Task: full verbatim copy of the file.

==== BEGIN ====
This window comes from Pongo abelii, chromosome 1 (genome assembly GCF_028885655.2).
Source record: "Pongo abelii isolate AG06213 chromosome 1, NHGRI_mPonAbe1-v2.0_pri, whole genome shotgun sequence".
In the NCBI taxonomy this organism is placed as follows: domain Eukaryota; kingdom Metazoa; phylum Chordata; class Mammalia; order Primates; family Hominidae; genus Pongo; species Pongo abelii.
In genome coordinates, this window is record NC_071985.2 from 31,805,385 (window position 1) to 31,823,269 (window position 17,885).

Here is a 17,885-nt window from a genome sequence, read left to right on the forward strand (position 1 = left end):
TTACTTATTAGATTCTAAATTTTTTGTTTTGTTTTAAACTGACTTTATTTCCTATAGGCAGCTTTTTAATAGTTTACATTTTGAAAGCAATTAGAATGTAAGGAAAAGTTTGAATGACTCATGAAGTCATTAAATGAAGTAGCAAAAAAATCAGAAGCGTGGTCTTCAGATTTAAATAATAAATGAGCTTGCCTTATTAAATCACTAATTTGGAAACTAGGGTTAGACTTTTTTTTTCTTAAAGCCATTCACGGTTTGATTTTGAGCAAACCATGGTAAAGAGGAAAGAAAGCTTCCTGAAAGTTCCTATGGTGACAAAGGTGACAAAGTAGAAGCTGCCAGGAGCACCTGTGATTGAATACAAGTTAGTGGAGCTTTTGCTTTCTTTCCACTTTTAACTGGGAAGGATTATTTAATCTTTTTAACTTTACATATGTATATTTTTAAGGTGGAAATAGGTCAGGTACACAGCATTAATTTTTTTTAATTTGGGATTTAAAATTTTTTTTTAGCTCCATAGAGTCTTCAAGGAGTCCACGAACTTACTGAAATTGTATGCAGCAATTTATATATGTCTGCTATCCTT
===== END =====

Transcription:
This window comes from Pongo abelii, chromosome 1 (genome assembly GCF_028885655.2).
Source record: "Pongo abelii isolate AG06213 chromosome 1, NHGRI_mPonAbe1-v2.0_pri, whole genome shotgun sequence".
In the NCBI taxonomy this organism is placed as follows: domain Eukaryota; kingdom Metazoa; phylum Chordata; class Mammalia; order Primates; family Hominidae; genus Pongo; species Pongo abelii.
In genome coordinates, this window is record NC_071985.2 from 31,805,385 (window position 1) to 31,823,269 (window position 17,885).

Here is a 17,885-nt window from a genome sequence, read left to right on the forward strand (position 1 = left end):
TTACTTATTAGATTCTAAATTTTTTGTTTTGTTTTAAACTGACTTTATTTCCTATAGGCAGCTTTTTAATAGTTTACATTTTGAAAGCAATTAGAATGTAAGGAAAAGTTTGAATGACTCATGAAGTCATTAAATGAAGTAGCAAAAAAATCAGAAGCGTGGTCTTCAGATTTAAATAATAAATGAGCTTGCCTTATTAAATCACTAATTTGGAAACTAGGGTTAGACTTTTTTTTTCTTAAAGCCATTCACGGTTTGATTTTGAGCAAACCATGGTAAAGAGGAAAGAAAGCTTCCTGAAAGTTCCTATGGTGACAAAGGTGACAAAGTAGAAGCTGCCAGGAGCACCTGTGATTGAATACAAGTTAGTGGAGCTTTTGCTTTCTTTCCACTTTTAACTGGGAAGGATTATTTAATCTTTTTAACTTTACATATGTATATTTTTAAGGTGGAAATAGGTCAGGTACACAGCATTAATTTTTTTTAATTTGGGATTTAAAATTTTTTTTTAGCTCCATAGAGTCTTCAAGGAGTCCACGAACTTACTGAAATTGTATGCAGCAATTTATATATGTCTGCTATCCTT